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by Mark Canterbury

April 26, 2009

The water has always drawn me back. Having been a competitive swimmer for so many years of my life and coaching Masters and collegiately at Southern Illinois University in addition to coaching with Mecklenburg Aquatic Club, the water became a part of me. I was always drawn back in some way or another. This draw is what finally got me to found Water Exercise Technologies. W.E.T. is dedicated to the fulfillment of life, happiness and health through exercise in the water. With three factions of W.E.T. established; the wide range of aquatic classes, the aquatic therapy and rehab, and the private swimming lessons for adults and kids, the fourth and final component was the incorporation of a Masters club.

Why did I want to start my OWN Masters club? Well, after having been around Masters swimming for most of my life, and after having been involved with it myself for a number of years, I developed an idea of how I thought one should be run. I wanted to establish it and then grow it with my own ideals in mind without having to adhere to any policies a club or facility might impose. It was important for me to have this not just be another program but something that offers quality and consistency. So, yes, I was going to start my OWN club from scratch.

The first thing I had to do was find a venue. Having already nurtured a good relationship with TC Donahue at the Winter Park Racquet Club through my work with W.E.T., I decided to start there. I observed that there were several swimmers that would come and work out on their own, so I approached them first and asked if they'd be interested in having a Masters group at the club. Having found that there was a definite interest, I went to TC and proposed having the Masters club there. I was interested to hear that he too had been approached by a few members as well, so he was most enthusiastic and open to the idea. Great! I now had a pool as well as a few swimmers to get started with. Now what do I do?

Having talked to several of the potential swimmers, I had already gotten a feel for the best times to hold workouts to ensure that I started with a sufficient amount of swimmers to make it cost-effective for me, so the initial workout schedule was set as well. Now to register the club. I contacted the LMSC to go about the process of doing all the necessary paperwork and was surprised to find that it was relatively easy. But here is where I hit my first snag.

Once I had sent the initial paperwork in, I didn't hear anything. I didn't know what the next step was or even if there was anything else I needed to do. Which leads me to my biggest advice for anyone wanting to start up their own Masters club: DON'T BE AFRAID TO ASK FOR HELP! I decided to turn over every stone I knew, and I decided to start with my dad, Kirk Canterbury.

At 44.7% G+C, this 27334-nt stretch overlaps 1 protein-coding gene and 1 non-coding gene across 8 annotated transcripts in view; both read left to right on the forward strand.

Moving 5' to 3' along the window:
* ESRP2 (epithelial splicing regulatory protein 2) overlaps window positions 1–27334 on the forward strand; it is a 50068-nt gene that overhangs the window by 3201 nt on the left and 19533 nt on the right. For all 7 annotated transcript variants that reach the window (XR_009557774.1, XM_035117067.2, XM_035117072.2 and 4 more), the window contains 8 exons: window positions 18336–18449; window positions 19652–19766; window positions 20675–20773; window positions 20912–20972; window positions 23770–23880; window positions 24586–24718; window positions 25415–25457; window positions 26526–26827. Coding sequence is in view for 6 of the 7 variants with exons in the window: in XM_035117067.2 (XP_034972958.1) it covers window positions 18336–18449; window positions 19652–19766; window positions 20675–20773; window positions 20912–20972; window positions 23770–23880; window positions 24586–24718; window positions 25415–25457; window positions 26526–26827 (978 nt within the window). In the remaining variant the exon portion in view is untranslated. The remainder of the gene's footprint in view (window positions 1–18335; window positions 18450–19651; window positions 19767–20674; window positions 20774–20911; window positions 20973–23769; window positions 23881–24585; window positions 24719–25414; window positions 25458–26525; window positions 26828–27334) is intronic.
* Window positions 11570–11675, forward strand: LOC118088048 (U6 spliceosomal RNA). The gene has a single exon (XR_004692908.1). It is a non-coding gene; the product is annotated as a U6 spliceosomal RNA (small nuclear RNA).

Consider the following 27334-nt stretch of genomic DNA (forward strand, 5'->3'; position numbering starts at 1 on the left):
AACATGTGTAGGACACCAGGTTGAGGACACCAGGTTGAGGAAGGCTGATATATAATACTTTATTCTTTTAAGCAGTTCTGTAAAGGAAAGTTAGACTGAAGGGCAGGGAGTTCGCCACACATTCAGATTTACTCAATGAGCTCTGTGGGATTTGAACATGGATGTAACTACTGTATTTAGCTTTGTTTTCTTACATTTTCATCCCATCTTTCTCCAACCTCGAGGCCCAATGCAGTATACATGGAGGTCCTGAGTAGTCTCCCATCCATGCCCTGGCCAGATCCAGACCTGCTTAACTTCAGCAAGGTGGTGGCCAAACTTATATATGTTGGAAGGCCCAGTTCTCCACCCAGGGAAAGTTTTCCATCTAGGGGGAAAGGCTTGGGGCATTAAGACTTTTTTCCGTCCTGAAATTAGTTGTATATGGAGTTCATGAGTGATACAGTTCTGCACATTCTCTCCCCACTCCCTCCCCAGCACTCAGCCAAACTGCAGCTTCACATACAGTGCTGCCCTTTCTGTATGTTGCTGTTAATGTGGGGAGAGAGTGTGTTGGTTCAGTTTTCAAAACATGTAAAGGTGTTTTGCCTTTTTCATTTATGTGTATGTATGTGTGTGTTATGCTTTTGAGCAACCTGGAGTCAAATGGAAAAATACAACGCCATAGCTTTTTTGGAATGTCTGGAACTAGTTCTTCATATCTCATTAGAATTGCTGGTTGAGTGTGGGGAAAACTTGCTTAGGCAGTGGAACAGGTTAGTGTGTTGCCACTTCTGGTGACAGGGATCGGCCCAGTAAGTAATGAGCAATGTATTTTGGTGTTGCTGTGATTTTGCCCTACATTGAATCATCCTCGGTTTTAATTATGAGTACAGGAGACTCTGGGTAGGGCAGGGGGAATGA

My dad had been involved in Masters for as long as I knew and I knew he had lots of connections. I had no idea the connections he had though. Next thing I knew, I got a call from Mel Goldstein, the national director of club development for USMS. Apparently my dad called Rob Butcher, who in turn called Mel. Mel was nothing short of AMAZING! He has a WEALTH of information and experience that is an invaluable resource to be able to tap into. He answered all my questions. Not only that, but he offered to fly down at no expense to me and help me set it up!

So Mel arrived, we picked him up from the hotel and brought him to the club so he could see firsthand what we were working with. Upon stepping out of the car and seeing the location, his jaw just about hit the ground! He was staring at the lake that sat not 20 yards from the pool. Beautiful Lake Maitland. He said he was looking at a gold mine! He asked if I was going to offer open water swimming. I told him that I had thought about doing some every now and then, but he said that if I offered regular open water swims along with the regular pool workouts, I would have something very few Masters clubs had and the swimmers would flock to partake. Well, guess what? Added to the schedule was regular open water training swims three days a week.

Now I had everything I needed. I had the pool (and lake). I had some swimmers. I had the club registered. Now I just had to get the word out to grow the club. But that's the subject of another article.

If you're looking to start your own Masters club, here's a short checklist:

- Find a venue. Local Y's are a good place to look. Also, any area clubs that have pools. A lot of them are just looking for ways to get usage up.
- Talk it up and have a few swimmers ready to go when you are. It's much easier to grow interest when people see a group (even if its only three to five people) enjoying a workout together.
- Register the club with your Local Master Swimming Committee (LMSC). It's easy and very inexpensive.
- Don't be afraid to ask for help. The swimming community is a tight-knit group! You never know where a good resource will come from.

If you'd like to hear more or have any questions, please feel free to drop me an email at